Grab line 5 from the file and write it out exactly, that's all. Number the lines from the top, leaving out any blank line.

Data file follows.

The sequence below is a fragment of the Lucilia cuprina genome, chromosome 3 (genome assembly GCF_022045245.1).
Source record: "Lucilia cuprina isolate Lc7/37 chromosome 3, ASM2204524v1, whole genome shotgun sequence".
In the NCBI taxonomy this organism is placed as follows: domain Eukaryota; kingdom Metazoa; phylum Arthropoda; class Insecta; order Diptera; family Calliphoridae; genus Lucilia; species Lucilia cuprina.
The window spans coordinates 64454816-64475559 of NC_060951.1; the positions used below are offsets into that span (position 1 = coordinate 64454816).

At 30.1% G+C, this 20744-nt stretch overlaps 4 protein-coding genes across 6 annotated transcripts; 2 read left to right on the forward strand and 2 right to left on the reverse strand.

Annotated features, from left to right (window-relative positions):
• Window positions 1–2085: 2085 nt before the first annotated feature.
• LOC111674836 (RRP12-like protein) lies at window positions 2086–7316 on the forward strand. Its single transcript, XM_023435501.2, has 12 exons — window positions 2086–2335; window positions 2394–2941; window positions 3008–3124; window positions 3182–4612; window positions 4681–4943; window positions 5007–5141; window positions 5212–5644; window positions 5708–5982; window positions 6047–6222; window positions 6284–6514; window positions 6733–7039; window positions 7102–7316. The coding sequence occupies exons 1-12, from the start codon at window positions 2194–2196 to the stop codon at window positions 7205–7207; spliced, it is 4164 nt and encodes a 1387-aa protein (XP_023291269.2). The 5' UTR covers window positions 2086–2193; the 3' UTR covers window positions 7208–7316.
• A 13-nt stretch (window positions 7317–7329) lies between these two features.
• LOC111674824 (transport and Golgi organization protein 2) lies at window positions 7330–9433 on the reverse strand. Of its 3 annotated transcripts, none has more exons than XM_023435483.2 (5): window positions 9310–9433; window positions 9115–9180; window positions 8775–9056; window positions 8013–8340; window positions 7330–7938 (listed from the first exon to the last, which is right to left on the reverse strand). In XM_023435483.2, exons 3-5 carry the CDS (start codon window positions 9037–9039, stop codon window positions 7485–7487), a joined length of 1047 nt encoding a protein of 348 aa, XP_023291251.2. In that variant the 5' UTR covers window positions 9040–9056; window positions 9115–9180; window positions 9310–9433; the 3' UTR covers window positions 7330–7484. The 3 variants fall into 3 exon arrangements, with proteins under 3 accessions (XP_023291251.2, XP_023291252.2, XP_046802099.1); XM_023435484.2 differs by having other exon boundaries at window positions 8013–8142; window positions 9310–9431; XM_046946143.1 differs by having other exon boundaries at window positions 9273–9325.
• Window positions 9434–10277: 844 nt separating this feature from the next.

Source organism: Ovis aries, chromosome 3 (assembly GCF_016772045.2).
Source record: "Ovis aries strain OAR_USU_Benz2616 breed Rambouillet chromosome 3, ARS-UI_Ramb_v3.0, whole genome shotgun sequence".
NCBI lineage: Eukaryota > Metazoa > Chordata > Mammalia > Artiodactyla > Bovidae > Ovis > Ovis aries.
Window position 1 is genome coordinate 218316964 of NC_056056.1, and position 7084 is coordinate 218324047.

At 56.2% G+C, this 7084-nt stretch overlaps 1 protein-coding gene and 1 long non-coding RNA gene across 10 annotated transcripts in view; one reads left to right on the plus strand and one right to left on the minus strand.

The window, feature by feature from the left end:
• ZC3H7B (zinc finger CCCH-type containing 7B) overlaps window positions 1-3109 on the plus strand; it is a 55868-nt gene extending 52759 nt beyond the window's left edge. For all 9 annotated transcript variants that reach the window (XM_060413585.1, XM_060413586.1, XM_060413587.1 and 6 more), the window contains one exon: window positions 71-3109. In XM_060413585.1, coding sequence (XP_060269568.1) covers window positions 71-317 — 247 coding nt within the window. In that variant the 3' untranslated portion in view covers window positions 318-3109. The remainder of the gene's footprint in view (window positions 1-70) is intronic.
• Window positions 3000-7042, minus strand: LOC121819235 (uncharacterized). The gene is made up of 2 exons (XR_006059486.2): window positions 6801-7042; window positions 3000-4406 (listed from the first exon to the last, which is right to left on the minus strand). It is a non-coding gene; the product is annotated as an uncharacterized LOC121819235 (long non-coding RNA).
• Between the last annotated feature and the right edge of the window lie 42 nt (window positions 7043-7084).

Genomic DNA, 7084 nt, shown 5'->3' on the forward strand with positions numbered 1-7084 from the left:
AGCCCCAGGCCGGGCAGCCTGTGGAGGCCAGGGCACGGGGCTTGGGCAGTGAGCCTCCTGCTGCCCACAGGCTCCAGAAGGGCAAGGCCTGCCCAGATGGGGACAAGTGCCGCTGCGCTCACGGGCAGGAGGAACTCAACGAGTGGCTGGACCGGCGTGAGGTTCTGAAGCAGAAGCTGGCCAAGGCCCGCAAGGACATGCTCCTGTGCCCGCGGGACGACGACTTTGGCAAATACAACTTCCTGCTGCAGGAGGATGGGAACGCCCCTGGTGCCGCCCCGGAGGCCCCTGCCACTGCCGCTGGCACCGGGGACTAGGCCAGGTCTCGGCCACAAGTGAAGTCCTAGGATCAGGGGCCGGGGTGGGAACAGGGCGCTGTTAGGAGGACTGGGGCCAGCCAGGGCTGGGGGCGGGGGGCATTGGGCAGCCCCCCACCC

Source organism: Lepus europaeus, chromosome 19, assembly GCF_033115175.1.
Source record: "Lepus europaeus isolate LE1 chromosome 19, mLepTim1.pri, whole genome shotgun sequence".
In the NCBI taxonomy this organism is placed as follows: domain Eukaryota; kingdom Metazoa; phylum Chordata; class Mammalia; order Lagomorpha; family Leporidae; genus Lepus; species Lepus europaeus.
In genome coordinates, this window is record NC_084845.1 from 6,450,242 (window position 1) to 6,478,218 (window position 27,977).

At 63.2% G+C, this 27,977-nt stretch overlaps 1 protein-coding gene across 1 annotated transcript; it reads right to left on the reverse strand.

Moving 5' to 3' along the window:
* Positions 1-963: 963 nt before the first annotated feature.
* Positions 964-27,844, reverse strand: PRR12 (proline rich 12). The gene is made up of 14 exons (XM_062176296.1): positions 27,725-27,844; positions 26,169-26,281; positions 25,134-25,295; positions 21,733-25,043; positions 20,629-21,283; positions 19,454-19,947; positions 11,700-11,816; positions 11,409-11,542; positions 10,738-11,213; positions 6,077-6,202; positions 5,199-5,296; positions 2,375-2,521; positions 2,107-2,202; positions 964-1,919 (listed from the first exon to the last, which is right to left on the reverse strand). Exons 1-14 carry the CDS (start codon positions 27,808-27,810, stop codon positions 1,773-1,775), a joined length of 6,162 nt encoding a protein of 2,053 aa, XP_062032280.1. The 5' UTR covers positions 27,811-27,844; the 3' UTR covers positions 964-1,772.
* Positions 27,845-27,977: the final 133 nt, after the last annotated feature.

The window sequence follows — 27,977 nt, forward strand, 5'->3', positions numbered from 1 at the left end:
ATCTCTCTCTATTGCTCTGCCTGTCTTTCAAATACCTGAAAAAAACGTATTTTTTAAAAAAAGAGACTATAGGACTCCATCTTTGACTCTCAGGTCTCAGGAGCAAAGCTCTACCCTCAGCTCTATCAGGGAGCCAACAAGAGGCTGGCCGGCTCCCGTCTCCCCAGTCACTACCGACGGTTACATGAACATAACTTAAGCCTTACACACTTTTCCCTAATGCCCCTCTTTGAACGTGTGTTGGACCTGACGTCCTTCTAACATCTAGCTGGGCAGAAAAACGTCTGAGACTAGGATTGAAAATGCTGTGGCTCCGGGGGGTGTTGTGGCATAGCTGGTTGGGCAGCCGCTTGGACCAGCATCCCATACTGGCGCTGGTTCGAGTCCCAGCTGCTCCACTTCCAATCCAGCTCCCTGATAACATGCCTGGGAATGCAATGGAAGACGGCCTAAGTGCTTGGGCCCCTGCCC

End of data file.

At 30.1% G+C, this 20744-nt stretch overlaps 4 protein-coding genes across 6 annotated transcripts; 2 read left to right on the forward strand and 2 right to left on the reverse strand.